Michael Bermingham, co-founder and chief business officer of Nium, shares how the company has evolved its business model across retail and enterprise cross-border payments as well as its recent partnerships to drive future growth.
Michael Bermingham drives the business strategy, partnership and operations of Nium (previously known as InstaReM), a Singapore-based cross-border payments fintech. He has two decades of experience in the industry. Prior to co-founding InstaReM, he was the director of Gain Capital in Australia.
He launched InstaReM in 2015 to make international money transfer easier. Initially, the company focused on consumer and businesses remittances. It rebranded itself as a payments platform “Nium” in 2019, and since then has expanded its reach to 130 million end users across 90 countries.
Nium has raised over $60 million in funding till now, including $41 million in series C funding in March 2019. The company has been expanding its enterprise business services recently. In this interview, Bermingham shared details of their recent partnerships, “remittance as a service” offerings and future plans.
Here is the full transcript of the interview:
Neeti Aggarwal (NA): Tell us how Nium has evolved its business model and what are the key reasons for this.
Michael Birmingham (MB): When we first started as InstaReM back in 2015, we concentrated on consumer remittances and providing services to businesses. Over the past five years, our product has expanded, and now we are a global financial technology infrastructure platform. We are redefining the way consumers and businesses send, spend and receive funds across borders. We are always continuously innovating to provide the most relevant and agile solutions to meet the needs of consumers and businesses. We started as a licence company sending funds cross border, now we provide a full stack of products under Nium.
Nium offers payment services across businesses and retail customers
NA: You have different payment products. What are the key market segments that you are currently focusing on?
MB: We have different segments. We concentrate on the banking and financial institution side with our enterprise business, as well as a different variety of sectors, such as aviation, maritime and travel. A lot of those companies that utilise our services have needs across the board where they need to be able to make payments, send payments to vendors, payroll or receive funds in multiple currencies. If they are in the USA and they need to receive funds in Singapore dollars, Australian dollars or euros, we provide them that service. They need to manage their expenses, so we offer them a card solution, where they can provide these cards to their employees to manage expenses for travel. Or, if they want to have their own branded card, we can provide them that as well.
Everything we do has a payments initiative to it. With our cards, where you can make payments across borders, we provide foreign exchange (FX), the ability to have multi-currency cards as well as make payments, receive the product and allow you to receive funds. Also, to turn around, take those funds, convert it back into your home currency and send it back home. Each one of the products always has a payments part to it, which has always been our key focus in the beginning, right when we started with dealing with the consumers and small and medium businesses (SMBs).
NA: What is the breakdown across consumer payments and enterprise business?
MB: On a volume basis, they're fairly equal. Our enterprise is starting to grow further so the split between them is starting to widen.
NA: What is the core underlying technology facilitating cross-border payments? And how is the company differentiating its technology vis a vis its competitors?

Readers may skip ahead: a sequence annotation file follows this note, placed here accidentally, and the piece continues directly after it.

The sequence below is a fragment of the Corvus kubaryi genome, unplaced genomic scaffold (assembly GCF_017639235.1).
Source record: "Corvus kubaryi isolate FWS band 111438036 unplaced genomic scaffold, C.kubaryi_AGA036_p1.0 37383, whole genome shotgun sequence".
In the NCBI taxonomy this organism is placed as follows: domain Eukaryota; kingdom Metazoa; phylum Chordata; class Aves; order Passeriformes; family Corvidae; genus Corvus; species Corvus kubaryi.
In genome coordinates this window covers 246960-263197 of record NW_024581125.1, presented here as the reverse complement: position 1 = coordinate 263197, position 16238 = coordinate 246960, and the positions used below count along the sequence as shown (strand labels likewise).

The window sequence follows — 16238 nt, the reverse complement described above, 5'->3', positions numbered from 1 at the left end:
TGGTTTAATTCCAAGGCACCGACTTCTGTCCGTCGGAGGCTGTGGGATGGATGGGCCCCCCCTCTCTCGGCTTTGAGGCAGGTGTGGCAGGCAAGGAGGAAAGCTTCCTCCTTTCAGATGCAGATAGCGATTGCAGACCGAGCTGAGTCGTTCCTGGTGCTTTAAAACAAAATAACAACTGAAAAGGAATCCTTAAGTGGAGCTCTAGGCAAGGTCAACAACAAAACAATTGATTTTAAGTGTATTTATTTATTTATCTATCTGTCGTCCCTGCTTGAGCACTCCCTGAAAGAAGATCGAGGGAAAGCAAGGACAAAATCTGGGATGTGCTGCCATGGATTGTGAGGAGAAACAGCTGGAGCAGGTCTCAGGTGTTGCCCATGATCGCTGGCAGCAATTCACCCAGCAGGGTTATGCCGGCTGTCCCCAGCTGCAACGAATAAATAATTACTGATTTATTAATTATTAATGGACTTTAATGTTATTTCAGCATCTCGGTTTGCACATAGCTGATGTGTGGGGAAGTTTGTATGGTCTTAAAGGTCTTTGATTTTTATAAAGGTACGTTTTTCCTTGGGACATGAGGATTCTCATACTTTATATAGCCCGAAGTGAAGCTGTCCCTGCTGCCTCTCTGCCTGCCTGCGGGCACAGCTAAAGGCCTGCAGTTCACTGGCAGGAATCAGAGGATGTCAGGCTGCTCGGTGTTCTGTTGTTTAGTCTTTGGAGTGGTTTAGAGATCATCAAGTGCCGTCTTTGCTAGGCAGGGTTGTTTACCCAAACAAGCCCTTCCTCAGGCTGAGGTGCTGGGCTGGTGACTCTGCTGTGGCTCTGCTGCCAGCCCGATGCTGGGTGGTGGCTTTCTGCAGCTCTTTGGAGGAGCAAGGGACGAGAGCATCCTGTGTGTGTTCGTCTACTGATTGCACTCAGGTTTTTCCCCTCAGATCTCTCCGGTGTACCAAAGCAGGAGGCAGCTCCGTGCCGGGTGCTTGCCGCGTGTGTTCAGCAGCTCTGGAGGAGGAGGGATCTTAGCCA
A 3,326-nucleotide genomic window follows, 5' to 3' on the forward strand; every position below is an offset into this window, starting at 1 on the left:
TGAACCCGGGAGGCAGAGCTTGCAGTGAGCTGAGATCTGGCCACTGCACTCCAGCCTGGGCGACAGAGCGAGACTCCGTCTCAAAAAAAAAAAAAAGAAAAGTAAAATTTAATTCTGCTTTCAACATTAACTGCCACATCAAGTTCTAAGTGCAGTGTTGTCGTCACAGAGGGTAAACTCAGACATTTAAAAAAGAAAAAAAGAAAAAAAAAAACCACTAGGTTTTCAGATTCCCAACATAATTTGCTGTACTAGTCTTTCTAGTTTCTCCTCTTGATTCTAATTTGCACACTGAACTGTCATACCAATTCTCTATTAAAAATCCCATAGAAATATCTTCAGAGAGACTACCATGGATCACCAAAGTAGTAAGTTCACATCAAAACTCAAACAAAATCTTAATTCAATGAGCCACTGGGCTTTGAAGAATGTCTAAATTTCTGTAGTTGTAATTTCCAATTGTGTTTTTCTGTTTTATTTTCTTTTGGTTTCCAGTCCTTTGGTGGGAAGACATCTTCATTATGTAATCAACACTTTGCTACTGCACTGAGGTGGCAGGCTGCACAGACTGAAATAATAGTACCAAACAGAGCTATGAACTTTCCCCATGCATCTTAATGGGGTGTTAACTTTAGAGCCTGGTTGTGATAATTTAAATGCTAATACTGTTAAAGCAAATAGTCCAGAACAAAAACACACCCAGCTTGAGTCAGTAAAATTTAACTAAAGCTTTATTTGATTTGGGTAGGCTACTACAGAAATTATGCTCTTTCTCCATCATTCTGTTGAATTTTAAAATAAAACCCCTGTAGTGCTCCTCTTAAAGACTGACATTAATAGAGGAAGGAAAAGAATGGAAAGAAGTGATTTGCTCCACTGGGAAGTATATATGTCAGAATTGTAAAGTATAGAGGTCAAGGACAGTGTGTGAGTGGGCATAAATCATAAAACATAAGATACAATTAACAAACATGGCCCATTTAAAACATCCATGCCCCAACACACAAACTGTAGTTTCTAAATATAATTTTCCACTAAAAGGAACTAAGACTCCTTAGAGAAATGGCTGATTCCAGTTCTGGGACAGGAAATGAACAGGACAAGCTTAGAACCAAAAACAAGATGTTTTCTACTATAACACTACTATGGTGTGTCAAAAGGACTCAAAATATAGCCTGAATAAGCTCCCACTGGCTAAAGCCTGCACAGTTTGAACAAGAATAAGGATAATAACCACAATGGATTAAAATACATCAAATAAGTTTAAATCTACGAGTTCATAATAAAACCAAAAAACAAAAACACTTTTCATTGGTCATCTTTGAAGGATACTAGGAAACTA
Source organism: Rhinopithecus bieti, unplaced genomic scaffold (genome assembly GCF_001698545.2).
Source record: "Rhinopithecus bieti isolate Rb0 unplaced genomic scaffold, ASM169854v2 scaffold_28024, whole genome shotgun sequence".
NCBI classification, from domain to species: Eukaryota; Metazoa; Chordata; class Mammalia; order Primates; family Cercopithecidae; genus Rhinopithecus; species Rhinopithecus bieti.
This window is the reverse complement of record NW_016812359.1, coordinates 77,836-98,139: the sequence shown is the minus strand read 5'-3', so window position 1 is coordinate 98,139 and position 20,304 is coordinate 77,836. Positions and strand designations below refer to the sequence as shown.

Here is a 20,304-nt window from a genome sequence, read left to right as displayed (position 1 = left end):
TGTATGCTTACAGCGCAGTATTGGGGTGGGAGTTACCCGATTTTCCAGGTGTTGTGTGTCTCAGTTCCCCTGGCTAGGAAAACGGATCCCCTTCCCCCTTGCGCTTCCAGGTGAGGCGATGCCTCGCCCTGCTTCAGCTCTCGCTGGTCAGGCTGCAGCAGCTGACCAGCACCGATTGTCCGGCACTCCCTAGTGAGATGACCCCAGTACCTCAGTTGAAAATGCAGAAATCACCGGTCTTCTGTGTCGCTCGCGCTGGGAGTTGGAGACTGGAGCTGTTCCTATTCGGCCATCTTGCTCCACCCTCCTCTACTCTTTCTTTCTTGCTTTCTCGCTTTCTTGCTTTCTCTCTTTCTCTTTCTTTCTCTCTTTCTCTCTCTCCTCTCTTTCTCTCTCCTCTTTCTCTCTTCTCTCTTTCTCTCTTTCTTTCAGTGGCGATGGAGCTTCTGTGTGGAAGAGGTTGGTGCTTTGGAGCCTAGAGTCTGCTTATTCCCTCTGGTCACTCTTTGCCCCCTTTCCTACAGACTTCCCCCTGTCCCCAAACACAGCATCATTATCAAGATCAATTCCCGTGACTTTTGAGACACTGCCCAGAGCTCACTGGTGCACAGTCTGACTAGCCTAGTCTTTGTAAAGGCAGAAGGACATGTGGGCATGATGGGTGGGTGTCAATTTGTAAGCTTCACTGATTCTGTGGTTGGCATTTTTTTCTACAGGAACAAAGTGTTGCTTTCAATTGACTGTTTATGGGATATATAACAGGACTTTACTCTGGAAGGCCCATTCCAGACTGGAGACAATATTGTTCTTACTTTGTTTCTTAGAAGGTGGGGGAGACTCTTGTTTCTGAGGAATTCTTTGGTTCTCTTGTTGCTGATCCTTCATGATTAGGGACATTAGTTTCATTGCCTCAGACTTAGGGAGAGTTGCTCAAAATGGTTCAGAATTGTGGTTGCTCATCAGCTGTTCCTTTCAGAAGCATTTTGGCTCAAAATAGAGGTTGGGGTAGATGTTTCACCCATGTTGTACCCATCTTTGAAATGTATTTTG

MB: The pandemic has accelerated the growth and adoption of digital payments. That, in turn, also allowed for the growth of our enterprise business, where we are able to cater the changing behaviours of our end users as well as our clients’ end users.
And the way we differentiate in that? That is always a good question, because when people ask us how we differentiate or compare ourselves from the competition, it's usually around one of our products.
There is nobody who does exactly what we do. So, we encompass everything. We are providing a suite of products across the board for enterprise and retail clients to fulfil all their needs. When people ask us about our competitions, it's usually about one segment of what we do. We view ourselves as a full suite of products and a technology provider to expand our partners and clients’ operations and offer multitude of products through us.
We build all our technology in-house. We have a great product team, development team, as well as developers and technology that build all the products internally. It's not built off a blockchain or one particular type of service. It's built around what fits the needs of our clients and what allows us to bring it to market efficiently.
NA: Are you using different technology for different corridors?
MB: In the corridors, it's all very much the same technology. When we build a product or service, and it's referring to payments in corridors, we build it so we can open up and provide our services in different geographies and locations, as well as make payments out to local payment channels. The way we do it is, we have that ability to adapt it to whatever geography we are going into. It allows us to get to market much quicker.
NA: And how are you building security and compliance into the transactions?
MB: Obviously, in today's day and age, security, compliance and managing risk are very important. We built a lot of our monitoring internally. We also use external vendors. We have the onboarding and transaction processes. We also do ongoing monitoring of all of our clients, no matter if it's sent, spent or received, whatever product it is. We always work within to make sure that our clients are safe. The funds are as streamlined as possible. We ensure that we are doing our best to mitigate all risks of any kind of fraud or any other security issues that may arise.